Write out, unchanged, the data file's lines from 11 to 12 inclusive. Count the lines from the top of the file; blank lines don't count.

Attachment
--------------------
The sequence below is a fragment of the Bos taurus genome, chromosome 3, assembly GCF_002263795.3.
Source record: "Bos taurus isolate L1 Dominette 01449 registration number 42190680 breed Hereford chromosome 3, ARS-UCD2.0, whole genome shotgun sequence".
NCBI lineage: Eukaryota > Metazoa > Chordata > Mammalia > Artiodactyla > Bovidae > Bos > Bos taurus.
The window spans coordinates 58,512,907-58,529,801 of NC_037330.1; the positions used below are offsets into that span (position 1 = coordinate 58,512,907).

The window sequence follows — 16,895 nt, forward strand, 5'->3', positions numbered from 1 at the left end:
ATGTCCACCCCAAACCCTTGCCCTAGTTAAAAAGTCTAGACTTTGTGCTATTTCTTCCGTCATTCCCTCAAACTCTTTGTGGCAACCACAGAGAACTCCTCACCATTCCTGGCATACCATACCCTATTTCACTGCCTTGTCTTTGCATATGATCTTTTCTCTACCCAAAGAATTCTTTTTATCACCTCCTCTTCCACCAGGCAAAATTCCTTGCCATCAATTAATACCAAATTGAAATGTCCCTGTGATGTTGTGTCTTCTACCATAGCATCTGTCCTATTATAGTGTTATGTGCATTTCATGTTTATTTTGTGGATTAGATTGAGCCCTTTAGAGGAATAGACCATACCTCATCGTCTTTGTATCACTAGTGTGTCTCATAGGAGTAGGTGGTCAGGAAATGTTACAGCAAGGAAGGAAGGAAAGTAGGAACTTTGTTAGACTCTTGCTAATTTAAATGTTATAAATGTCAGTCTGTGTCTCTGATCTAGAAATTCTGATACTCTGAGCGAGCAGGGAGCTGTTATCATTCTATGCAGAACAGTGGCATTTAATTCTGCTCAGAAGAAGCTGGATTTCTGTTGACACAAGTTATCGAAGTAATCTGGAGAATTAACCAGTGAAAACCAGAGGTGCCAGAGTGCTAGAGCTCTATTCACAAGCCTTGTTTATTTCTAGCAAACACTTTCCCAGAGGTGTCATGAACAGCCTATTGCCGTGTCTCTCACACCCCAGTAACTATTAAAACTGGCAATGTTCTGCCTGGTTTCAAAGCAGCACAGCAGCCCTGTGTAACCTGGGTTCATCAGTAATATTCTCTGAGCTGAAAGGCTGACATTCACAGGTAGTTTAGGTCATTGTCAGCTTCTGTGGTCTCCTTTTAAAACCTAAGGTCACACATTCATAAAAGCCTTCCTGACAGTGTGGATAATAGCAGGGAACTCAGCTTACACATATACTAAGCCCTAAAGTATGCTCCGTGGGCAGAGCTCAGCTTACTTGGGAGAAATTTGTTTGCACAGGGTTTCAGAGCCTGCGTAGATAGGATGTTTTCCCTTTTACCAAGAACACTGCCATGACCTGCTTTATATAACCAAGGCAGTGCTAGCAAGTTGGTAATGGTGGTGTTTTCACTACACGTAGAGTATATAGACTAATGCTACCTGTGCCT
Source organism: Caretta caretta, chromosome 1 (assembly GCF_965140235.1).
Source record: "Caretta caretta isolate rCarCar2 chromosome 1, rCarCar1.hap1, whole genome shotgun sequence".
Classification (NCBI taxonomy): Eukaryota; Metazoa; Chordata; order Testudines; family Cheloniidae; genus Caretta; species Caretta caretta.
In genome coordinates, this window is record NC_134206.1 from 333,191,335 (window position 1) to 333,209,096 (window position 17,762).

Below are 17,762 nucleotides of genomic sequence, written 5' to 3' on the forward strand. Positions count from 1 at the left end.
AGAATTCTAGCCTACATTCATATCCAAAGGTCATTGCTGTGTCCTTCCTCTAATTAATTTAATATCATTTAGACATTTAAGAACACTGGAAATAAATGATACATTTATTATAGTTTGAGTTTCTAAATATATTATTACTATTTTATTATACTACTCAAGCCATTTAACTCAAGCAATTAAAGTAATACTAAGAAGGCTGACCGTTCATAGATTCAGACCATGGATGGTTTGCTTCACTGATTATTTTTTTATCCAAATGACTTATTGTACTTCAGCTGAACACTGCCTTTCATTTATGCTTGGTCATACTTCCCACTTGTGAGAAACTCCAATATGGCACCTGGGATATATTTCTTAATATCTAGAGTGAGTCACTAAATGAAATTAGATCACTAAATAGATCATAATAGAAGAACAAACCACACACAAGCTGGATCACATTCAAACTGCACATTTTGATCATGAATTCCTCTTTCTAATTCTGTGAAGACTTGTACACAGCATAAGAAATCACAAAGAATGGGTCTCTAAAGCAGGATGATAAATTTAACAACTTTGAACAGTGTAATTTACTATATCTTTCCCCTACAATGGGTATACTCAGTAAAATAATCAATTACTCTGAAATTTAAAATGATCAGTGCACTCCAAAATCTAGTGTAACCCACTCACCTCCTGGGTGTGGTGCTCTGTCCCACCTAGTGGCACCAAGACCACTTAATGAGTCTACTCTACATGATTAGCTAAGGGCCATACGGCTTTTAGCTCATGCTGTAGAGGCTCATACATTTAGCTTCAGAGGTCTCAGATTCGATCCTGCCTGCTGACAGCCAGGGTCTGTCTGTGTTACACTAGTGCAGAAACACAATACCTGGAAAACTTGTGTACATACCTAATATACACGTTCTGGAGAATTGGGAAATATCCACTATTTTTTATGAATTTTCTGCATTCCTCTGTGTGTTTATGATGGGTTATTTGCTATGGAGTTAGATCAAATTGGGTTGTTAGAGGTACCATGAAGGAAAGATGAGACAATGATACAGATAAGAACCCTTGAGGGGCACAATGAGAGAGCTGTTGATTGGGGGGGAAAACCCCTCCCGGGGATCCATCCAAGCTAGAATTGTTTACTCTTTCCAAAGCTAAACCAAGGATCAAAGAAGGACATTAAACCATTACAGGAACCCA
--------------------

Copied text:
Below are 17,762 nucleotides of genomic sequence, written 5' to 3' on the forward strand. Positions count from 1 at the left end.
AGAATTCTAGCCTACATTCATATCCAAAGGTCATTGCTGTGTCCTTCCTCTAATTAATTTAATATCATTTAGACATTTAAGAACACTGGAAATAAATGATACATTTATTATAGTTTGAGTTTCTAAATATATTATTACTATTTTATTATACTACTCAAGCCATTTAACTCAAGCAATTAAAGTAATACTAAGAAGGCTGACCGTTCATAGATTCAGACCATGGATGGTTTGCTTCACTGATTATTTTTTTATCCAAATGACTTATTGTACTTCAGCTGAACACTGCCTTTCATTTATGCTTGGTCATACTTCCCACTTGTGAGAAACTCCAATATGGCACCTGGGATATATTTCTTAATATCTAGAGTGAGTCACTAAATGAAATTAGATCACTAAATAGATCATAATAGAAGAACAAACCACACACAAGCTGGATCACATTCAAACTGCACATTTTGATCATGAATTCCTCTTTCTAATTCTGTGAAGACTTGTACACAGCATAAGAAATCACAAAGAATGGGTCTCTAAAGCAGGATGATAAATTTAACAACTTTGAACAGTGTAATTTACTATATCTTTCCCCTACAATGGGTATACTCAGTAAAATAATCAATTACTCTGAAATTTAAAATGATCAGTGCACTCCAAAATCTAGTGTAACCCACTCACCTCCTGGGTGTGGTGCTCTGTCCCACCTAGTGGCACCAAGACCACTTAATGAGTCTACTCTACATGATTAGCTAAGGGCCATACGGCTTTTAGCTCATGCTGTAGAGGCTCATACATTTAGCTTCAGAGGTCTCAGATTCGATCCTGCCTGCTGACAGCCAGGGTCTGTCTGTGTTACACTAGTGCAGAAACACAATACCTGGAAAACTTGTGTACATACCTAATATACACGTTCTGGAGAATTGGGAAATATCCACTATTTTTTATGAATTTTCTGCATTCCTCTGTGTGTTTATGATGGGTTATTTGCTATGGAGTTAGATCAAATTGGGTTGTTAGAGGTACCATGAAGGAAAGATGAGACAATGATACAGATAAGAACCCTTGAGGGGCACAATGAGAGAGCTGTTGATTGGGGGGGAAAACCCCTCCCGGGGATCCATCCAAGCTAGAATTGTTTACTCTTTCCAAAGCTAAACCAAGGATCAAAGAAGGACATTAAACCATTACAGGAACCCA